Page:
How Journaling Can Stop Heart Palpitations Caused by Anxiety
You wake up startled, dripping with sweat. You touch your neck, and your heart is beating wildly. It feels like your body is vibrating from the strength of your heartbeats. You change quickly into clothes and fumble, trying to find your car keys to get to the hospital.
After agonizing stoplights and slow traffic, you have arrived at the emergency room. You receive your diagnosis… a panic attack.
Panic attacks make people believe they are in danger or about to die. They replicate similar feelings of a heart attack. On a smaller scale, heart palpitations create this feeling of dread and recognizing you might die. With all mental health illnesses, it isn't an illness that only affects your mind, but you will have a physical reaction to the stimuli.
Anxiety is a general feeling of nervousness and waiting for the metaphorical other shoe to drop. You know something terrible is going to happen, but you are not sure when. Anxiety physical symptoms can come in the form of chronic muscle tension, fatigue, nausea, vertigo depending on a panic attack, weight gain or loss, migraines, you might experience shortness of breath, or excessive sweating. Anxiety can also manifest in the form of heart palpitations.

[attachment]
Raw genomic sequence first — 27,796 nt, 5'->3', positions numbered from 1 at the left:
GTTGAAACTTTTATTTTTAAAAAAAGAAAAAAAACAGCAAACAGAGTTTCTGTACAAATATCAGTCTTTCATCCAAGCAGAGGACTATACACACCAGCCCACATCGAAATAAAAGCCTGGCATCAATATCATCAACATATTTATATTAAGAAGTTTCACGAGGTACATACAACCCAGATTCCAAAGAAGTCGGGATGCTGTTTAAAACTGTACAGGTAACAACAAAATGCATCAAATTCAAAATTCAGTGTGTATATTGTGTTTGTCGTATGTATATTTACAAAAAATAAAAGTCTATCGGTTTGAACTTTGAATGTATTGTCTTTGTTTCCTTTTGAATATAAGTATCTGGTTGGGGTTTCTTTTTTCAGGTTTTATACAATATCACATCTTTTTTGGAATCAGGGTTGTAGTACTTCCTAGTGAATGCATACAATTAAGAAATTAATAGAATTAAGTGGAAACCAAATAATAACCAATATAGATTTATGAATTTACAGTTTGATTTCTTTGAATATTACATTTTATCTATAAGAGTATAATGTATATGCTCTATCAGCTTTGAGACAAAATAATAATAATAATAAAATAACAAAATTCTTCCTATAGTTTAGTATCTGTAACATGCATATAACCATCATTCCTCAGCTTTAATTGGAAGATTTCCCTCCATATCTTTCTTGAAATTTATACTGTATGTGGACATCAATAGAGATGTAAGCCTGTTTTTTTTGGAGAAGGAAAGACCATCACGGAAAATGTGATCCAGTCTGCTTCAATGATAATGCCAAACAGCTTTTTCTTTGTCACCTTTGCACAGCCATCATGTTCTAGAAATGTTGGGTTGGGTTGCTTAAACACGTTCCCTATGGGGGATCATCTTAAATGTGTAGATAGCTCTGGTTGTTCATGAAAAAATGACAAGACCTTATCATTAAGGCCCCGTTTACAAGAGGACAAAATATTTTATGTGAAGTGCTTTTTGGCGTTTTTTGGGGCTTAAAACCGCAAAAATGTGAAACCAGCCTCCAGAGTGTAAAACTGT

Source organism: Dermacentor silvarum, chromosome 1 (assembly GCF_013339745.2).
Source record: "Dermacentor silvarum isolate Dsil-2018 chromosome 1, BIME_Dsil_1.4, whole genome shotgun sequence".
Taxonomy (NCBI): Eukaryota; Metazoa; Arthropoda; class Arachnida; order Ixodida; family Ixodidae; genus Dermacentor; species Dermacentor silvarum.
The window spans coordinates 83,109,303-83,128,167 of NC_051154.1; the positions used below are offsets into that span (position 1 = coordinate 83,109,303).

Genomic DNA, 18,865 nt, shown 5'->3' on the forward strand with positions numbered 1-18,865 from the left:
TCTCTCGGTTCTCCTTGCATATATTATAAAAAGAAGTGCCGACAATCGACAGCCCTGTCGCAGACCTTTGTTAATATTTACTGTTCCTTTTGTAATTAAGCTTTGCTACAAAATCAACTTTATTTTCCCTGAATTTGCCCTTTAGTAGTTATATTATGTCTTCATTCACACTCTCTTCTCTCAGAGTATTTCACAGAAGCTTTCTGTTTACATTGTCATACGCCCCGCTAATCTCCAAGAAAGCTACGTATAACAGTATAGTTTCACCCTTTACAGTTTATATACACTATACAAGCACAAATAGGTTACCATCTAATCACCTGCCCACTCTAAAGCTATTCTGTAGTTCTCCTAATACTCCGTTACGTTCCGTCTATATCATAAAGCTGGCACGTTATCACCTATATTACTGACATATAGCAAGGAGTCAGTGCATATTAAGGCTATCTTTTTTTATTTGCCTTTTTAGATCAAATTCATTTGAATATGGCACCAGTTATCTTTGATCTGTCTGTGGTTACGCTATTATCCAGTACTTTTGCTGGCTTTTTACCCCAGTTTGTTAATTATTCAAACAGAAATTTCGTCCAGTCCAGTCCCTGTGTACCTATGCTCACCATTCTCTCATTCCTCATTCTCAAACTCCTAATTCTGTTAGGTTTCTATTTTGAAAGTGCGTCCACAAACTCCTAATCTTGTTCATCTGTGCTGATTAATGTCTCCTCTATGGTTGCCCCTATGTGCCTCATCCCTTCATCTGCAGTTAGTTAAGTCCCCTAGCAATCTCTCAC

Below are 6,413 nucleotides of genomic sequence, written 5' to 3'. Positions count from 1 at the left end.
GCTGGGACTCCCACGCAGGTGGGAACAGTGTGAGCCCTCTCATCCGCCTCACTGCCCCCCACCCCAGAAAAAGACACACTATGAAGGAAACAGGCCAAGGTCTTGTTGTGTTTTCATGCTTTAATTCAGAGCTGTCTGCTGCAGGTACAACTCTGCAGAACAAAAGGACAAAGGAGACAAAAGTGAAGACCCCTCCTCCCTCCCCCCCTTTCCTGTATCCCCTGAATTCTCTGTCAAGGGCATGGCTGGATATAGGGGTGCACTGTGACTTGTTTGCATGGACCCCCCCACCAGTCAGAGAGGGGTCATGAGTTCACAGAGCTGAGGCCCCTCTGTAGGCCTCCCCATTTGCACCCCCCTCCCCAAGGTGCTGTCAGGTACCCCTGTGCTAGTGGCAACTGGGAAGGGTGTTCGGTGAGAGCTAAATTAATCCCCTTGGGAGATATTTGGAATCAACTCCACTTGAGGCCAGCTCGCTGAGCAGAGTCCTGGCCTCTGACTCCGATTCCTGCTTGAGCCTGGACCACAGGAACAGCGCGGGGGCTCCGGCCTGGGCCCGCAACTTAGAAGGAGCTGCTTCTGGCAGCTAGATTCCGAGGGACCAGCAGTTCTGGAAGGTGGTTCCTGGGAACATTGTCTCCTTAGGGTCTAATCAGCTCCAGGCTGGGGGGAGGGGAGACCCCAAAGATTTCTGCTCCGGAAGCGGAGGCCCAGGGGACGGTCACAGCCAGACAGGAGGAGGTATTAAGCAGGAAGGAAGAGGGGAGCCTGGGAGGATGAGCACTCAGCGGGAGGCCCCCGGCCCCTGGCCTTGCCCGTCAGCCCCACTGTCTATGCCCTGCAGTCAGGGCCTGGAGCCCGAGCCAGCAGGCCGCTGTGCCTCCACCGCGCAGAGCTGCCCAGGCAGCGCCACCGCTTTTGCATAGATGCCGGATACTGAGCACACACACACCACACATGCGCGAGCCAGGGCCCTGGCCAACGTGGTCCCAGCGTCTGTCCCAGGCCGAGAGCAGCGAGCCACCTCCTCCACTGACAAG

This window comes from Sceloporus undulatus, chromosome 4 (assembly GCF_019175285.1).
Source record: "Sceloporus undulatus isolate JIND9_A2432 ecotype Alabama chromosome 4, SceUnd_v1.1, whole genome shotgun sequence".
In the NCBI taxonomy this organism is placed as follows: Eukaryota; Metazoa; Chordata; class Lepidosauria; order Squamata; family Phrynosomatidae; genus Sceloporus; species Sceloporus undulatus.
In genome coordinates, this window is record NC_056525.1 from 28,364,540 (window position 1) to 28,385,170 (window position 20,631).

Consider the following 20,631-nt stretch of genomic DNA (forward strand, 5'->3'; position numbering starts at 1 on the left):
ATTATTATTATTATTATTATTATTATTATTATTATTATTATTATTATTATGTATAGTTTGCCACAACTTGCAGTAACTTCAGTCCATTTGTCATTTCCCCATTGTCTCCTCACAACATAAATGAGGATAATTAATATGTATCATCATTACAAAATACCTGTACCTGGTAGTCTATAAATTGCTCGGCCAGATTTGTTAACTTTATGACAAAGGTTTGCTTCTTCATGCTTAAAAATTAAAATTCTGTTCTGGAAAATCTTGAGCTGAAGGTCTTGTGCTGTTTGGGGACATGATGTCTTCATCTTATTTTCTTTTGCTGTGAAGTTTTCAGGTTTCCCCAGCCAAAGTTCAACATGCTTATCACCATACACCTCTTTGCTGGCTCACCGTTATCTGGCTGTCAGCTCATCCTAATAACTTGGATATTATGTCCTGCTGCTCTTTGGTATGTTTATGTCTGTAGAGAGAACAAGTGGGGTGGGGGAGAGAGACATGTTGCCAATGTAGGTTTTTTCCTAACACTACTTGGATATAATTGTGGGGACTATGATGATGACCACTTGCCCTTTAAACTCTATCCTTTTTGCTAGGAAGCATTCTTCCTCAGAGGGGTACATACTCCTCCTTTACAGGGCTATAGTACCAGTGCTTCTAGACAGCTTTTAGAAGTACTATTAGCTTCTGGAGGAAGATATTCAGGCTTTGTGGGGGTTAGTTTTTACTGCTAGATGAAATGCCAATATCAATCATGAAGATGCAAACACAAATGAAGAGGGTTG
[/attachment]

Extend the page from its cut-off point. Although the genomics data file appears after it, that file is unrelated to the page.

Heart palpitations can come in the form of loud pounding that you can hear, racing where you can't catch your breath, and you might even feel the experience of your heart skipping a beat due to anxiety distress. It is best to check to make sure you do not have a heart condition called arrhythmia to ensure that you do not have a pre-existing condition that might make your heart palpitations worse.
Anxiety and Heart Palpitations
General generalized anxiety disorder (GAD) and other anxiety-related disorders can be caused by various factors from genetics, biology, upbringing, general personality, and different facets. Anxiety is when the fight, flight, or freeze goes into overdrive, imagining ill events in the future, shame from the past, or can happen in real-time like second-guessing what you said in a conversation or perfectionism.
As mentioned before, anxiety doesn't just live in your head. It affects your entire body but can relate to the autonomic nervous system (ANS). It is the same system that helps our bodies live without our conscious thinking. The ANS relates to our lungs, heart, digestive system, and other aspects that keep us alive. For instance, you do not create a conscious effort to breathe every time or force your stomach to produce bile for digestion.
Our bodies can go into autopilot mode. When our bodies are in a high-stress situation, our brain recognizes this as a threat to our safety, creating the fight, flight, or freeze response. So, when we are stressed and scared, our body will increase our heart rate to warm up our muscles to run or fight the threat, and our brain becoming hypervigilant because we feel like there is a reason for our anxiety, but we are unsure of where it is.